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Behavioral Intervention Effectively Controls Tics in Many Children with Tourette Syndrome

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John Piacentini on Treating Tics Associated With Tourette Syndrome

Dr. Piacentini

Dr. John Piacentini of UCLA talks about CBIT, a new therapy that treats tics associated with Tourette Syndrome

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A comprehensive behavioral therapy is more effective than basic supportive therapy and education in helping children with Tourette syndrome manage their tics, according to a study funded by the National Institute of Mental Health (NIMH). The study was published May 19, 2010, in a special issue of the Journal of the American Medication Association dedicated to mental health.

"People with Tourette syndrome experience considerable impairment and social isolation, and effective treatments are limited," said NIMH Director Thomas R. Insel, M.D. "This study makes a strong case for a specialized behavioral therapy, either as a stand-alone treatment or as an adjunct to medication."

Tourette syndrome is a chronic neurological disorder that is associated with motor or vocal tics that can be embarrassing and disruptive. It is commonly treated with antipsychotic medication such as haloperidol or risperidone. But these medications often are unable to eliminate tics entirely. They also are associated with troubling side effects such as weight gain and sedation. Few studies have examined the effectiveness of behavioral interventions.

John Piacentini, Ph.D., of the University of California Los Angeles, and colleagues tested the effectiveness of a Comprehensive Behavioral Intervention for Tics (CBIT), a therapy based on habit reversal training that includes two concepts—tic-awareness and competing-response training. Tic-awareness training teaches the child how to self-monitor for early signs that a tic is about to occur. Competing-response training teaches the child how to engage in a voluntary behavior designed to be physically incompatible with the impending tic, thereby disrupting the cycle and decreasing the tic. For example, a child with vocal tics who blurts out words or sounds inappropriately may be taught slow rhythmic breathing techniques to manage the urge to vocalize.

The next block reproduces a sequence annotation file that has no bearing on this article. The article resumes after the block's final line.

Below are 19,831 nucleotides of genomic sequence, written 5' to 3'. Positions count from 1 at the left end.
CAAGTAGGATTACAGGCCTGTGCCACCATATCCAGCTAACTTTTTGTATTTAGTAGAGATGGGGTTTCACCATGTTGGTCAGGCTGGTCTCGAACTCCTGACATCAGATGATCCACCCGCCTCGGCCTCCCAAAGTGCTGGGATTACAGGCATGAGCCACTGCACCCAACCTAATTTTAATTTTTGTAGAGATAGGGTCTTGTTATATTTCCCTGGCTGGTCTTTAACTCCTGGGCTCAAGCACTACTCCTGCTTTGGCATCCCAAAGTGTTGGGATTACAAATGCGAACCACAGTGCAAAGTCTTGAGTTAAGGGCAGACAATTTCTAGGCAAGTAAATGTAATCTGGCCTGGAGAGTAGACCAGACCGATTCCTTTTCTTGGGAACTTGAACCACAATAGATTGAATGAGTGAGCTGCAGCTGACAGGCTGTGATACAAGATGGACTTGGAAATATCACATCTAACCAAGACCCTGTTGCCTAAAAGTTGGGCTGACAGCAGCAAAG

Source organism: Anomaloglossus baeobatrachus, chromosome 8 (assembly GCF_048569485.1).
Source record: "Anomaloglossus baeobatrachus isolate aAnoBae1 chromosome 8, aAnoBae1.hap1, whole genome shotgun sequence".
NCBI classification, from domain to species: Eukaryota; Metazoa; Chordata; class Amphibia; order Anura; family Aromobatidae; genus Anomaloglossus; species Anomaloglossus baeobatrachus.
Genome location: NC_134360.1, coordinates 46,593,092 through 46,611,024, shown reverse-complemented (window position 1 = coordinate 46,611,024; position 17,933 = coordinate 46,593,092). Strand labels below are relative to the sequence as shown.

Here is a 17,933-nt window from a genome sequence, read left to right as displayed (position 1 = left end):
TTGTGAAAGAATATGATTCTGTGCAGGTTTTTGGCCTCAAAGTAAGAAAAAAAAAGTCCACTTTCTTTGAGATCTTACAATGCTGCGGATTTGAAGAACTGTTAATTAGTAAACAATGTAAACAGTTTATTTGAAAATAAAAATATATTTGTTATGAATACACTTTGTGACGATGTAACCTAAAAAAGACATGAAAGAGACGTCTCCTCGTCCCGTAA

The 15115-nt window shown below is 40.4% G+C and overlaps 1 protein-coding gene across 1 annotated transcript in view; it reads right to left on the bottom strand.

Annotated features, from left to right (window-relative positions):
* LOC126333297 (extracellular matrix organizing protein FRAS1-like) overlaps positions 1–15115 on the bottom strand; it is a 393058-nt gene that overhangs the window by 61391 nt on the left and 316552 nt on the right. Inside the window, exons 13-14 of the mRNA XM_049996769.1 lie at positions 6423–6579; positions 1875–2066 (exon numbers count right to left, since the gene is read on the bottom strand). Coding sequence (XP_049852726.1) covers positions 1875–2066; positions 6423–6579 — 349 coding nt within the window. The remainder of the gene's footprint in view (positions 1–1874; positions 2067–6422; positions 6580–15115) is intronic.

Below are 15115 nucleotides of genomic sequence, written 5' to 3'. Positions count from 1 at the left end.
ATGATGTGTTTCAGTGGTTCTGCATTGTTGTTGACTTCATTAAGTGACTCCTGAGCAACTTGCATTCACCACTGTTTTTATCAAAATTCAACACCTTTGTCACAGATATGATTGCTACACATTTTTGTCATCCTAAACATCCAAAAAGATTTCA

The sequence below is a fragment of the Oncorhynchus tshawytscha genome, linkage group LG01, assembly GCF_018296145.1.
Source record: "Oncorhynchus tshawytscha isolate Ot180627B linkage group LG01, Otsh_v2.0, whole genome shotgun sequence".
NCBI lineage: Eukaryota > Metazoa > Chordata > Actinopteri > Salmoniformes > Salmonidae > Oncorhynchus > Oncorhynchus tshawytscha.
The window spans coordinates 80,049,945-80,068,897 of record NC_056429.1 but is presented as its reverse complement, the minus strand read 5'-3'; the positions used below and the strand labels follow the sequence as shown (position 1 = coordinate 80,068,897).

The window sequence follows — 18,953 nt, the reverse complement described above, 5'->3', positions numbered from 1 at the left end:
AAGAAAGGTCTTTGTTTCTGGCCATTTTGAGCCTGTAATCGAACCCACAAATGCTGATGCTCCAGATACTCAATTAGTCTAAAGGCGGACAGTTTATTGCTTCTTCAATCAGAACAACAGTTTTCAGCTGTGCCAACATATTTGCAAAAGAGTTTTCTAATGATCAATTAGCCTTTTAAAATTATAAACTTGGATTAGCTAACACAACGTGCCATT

CBIT includes parent training as well. Parents in the study were taught how to manage their own reactions to their children's tics, and how to best encourage and praise their children for practicing the behavioral intervention techniques they were learning.

"CBIT emphasizes the development of skills that foster autonomy and empowerment, allowing for patients and their families to take an active role in treatment," said Dr. Piacentini.

The researchers randomized 126 children ages 9-17 at several sites to either CBIT or a control treatment that included supportive therapy and basic education about the condition. Each group received eight sessions over a 10-week period. Those who responded to therapy received monthly booster sessions for three months, and were assessed three months and six months after the 10-week acute treatment ended.

About 52.5 percent of the children who received CBIT showed significant symptom improvement compared to 18.5 percent receiving the control treatment. The benefits of CBIT also appeared to endure over time—87 percent of CBIT responders who were reassessed six months after the end of the 10-week trial continued to benefit.

"The response to CBIT is comparable to results of trials with antipsychotic medications for Tourette syndrome," said Dr. Piacentini.

In addition, few children dropped out of the study, suggesting that the intervention was well-received and tolerated by both the children and parents. Moreover, the researchers note that 38 percent of children in the study were already taking medication for their disorder when they entered the study and were allowed to remain on the medication. Many also had co-existing disorders. Both these conditions mimic real-world situations, making the results more relevant to clinical populations.

The authors note that although CBIT helped many children, not all children in the study benefited from the treatment. They suggest that future analyses may provide guidance on who is most likely to respond to the therapy, allowing for more personalization of treatment. "We've shown that it works about as well as the standard medications for tics but without the negative side effects," concluded Dr. Piacentini. "Knowing that CBIT is effective for many patients with Tourette syndrome adds to the available treatment options for this disorder."

Reference

Piacentini J, Woods DW, Scahill L, Wilhelm S, Peterson AL, Chang S, Ginsburg G, Deckersbach T, Dziura J, Levi-Pearl S, Walkup JT. Randomized trial of a behavioral intervention for children with Tourette's Disorder. Journal of the American Medical Association. 19 May 2010. 303(19).